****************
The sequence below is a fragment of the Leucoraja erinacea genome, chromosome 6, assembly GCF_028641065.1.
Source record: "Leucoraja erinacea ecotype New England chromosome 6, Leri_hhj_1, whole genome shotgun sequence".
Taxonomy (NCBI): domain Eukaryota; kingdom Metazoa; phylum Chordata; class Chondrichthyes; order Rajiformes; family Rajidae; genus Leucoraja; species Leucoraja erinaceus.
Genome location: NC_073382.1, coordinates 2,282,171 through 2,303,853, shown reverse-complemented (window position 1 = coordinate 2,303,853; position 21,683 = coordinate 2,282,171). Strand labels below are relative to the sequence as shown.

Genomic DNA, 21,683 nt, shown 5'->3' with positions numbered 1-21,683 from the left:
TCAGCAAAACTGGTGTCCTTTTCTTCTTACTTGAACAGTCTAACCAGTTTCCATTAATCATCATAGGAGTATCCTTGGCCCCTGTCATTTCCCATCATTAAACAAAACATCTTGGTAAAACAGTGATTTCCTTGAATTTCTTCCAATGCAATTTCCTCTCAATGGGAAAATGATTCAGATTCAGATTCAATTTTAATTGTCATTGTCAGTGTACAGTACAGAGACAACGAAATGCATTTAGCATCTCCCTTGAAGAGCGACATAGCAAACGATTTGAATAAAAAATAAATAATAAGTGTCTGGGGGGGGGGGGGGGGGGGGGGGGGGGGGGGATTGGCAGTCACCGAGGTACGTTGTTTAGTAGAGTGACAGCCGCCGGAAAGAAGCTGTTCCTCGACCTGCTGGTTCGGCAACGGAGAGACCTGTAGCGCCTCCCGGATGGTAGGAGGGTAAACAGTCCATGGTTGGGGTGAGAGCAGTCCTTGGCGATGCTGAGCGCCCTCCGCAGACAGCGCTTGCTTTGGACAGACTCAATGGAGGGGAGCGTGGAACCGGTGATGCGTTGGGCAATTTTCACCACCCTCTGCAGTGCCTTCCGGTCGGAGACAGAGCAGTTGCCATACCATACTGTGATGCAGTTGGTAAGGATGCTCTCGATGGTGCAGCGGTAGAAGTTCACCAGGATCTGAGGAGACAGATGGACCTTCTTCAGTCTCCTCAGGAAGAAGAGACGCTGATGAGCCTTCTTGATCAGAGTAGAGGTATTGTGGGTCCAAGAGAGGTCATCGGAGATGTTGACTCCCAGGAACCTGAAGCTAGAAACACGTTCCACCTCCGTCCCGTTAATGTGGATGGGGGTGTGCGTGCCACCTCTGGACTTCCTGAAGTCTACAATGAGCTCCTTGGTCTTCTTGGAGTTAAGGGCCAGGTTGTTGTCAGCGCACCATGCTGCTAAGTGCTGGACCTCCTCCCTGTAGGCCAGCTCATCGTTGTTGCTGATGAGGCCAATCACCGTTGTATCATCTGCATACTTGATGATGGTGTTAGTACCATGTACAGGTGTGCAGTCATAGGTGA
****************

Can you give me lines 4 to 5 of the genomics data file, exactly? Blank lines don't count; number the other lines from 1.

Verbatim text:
Genome location: NC_073382.1, coordinates 2,282,171 through 2,303,853, shown reverse-complemented (window position 1 = coordinate 2,303,853; position 21,683 = coordinate 2,282,171). Strand labels below are relative to the sequence as shown.

Genomic DNA, 21,683 nt, shown 5'->3' with positions numbered 1-21,683 from the left: